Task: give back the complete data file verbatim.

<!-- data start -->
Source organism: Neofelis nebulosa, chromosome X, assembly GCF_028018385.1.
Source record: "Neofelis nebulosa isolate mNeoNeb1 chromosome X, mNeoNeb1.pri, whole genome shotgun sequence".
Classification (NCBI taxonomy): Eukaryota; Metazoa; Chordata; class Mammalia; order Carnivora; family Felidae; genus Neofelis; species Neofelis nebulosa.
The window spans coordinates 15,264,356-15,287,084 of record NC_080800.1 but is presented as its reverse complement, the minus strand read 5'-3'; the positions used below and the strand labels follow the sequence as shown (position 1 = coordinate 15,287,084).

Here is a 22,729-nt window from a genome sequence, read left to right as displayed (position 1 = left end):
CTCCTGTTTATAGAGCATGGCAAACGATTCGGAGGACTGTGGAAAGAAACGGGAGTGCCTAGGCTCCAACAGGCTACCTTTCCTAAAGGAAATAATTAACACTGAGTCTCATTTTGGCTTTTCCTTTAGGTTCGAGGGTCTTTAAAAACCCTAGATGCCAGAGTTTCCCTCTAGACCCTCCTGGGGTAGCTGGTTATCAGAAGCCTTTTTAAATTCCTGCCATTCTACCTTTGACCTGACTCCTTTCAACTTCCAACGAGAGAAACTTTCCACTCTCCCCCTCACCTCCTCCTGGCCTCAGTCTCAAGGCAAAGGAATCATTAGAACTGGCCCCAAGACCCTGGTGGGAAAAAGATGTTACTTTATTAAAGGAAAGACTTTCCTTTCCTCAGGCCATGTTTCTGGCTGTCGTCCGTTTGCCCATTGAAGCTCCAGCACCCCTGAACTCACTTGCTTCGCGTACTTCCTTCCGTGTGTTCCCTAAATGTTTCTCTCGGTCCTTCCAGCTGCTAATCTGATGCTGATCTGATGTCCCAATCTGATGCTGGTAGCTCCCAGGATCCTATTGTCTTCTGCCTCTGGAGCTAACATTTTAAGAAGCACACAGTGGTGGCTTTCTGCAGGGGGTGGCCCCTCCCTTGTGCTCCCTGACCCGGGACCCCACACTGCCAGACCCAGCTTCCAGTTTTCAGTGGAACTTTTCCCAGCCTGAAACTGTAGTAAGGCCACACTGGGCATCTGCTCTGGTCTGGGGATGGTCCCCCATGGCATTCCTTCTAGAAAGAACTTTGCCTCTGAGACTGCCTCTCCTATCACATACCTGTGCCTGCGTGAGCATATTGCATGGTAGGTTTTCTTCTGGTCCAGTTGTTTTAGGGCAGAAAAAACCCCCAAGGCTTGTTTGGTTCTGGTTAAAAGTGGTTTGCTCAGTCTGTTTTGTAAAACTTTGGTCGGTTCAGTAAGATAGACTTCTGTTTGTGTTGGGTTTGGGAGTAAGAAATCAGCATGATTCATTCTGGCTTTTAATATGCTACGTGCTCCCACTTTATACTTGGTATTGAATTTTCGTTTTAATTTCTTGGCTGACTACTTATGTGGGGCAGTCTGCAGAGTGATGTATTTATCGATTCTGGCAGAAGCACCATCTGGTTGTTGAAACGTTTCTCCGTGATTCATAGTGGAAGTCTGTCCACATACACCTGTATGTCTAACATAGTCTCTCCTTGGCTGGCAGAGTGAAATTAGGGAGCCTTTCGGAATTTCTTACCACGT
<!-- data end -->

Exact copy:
Source organism: Neofelis nebulosa, chromosome X, assembly GCF_028018385.1.
Source record: "Neofelis nebulosa isolate mNeoNeb1 chromosome X, mNeoNeb1.pri, whole genome shotgun sequence".
Classification (NCBI taxonomy): Eukaryota; Metazoa; Chordata; class Mammalia; order Carnivora; family Felidae; genus Neofelis; species Neofelis nebulosa.
The window spans coordinates 15,264,356-15,287,084 of record NC_080800.1 but is presented as its reverse complement, the minus strand read 5'-3'; the positions used below and the strand labels follow the sequence as shown (position 1 = coordinate 15,287,084).

Here is a 22,729-nt window from a genome sequence, read left to right as displayed (position 1 = left end):
CTCCTGTTTATAGAGCATGGCAAACGATTCGGAGGACTGTGGAAAGAAACGGGAGTGCCTAGGCTCCAACAGGCTACCTTTCCTAAAGGAAATAATTAACACTGAGTCTCATTTTGGCTTTTCCTTTAGGTTCGAGGGTCTTTAAAAACCCTAGATGCCAGAGTTTCCCTCTAGACCCTCCTGGGGTAGCTGGTTATCAGAAGCCTTTTTAAATTCCTGCCATTCTACCTTTGACCTGACTCCTTTCAACTTCCAACGAGAGAAACTTTCCACTCTCCCCCTCACCTCCTCCTGGCCTCAGTCTCAAGGCAAAGGAATCATTAGAACTGGCCCCAAGACCCTGGTGGGAAAAAGATGTTACTTTATTAAAGGAAAGACTTTCCTTTCCTCAGGCCATGTTTCTGGCTGTCGTCCGTTTGCCCATTGAAGCTCCAGCACCCCTGAACTCACTTGCTTCGCGTACTTCCTTCCGTGTGTTCCCTAAATGTTTCTCTCGGTCCTTCCAGCTGCTAATCTGATGCTGATCTGATGTCCCAATCTGATGCTGGTAGCTCCCAGGATCCTATTGTCTTCTGCCTCTGGAGCTAACATTTTAAGAAGCACACAGTGGTGGCTTTCTGCAGGGGGTGGCCCCTCCCTTGTGCTCCCTGACCCGGGACCCCACACTGCCAGACCCAGCTTCCAGTTTTCAGTGGAACTTTTCCCAGCCTGAAACTGTAGTAAGGCCACACTGGGCATCTGCTCTGGTCTGGGGATGGTCCCCCATGGCATTCCTTCTAGAAAGAACTTTGCCTCTGAGACTGCCTCTCCTATCACATACCTGTGCCTGCGTGAGCATATTGCATGGTAGGTTTTCTTCTGGTCCAGTTGTTTTAGGGCAGAAAAAACCCCCAAGGCTTGTTTGGTTCTGGTTAAAAGTGGTTTGCTCAGTCTGTTTTGTAAAACTTTGGTCGGTTCAGTAAGATAGACTTCTGTTTGTGTTGGGTTTGGGAGTAAGAAATCAGCATGATTCATTCTGGCTTTTAATATGCTACGTGCTCCCACTTTATACTTGGTATTGAATTTTCGTTTTAATTTCTTGGCTGACTACTTATGTGGGGCAGTCTGCAGAGTGATGTATTTATCGATTCTGGCAGAAGCACCATCTGGTTGTTGAAACGTTTCTCCGTGATTCATAGTGGAAGTCTGTCCACATACACCTGTATGTCTAACATAGTCTCTCCTTGGCTGGCAGAGTGAAATTAGGGAGCCTTTCGGAATTTCTTACCACGT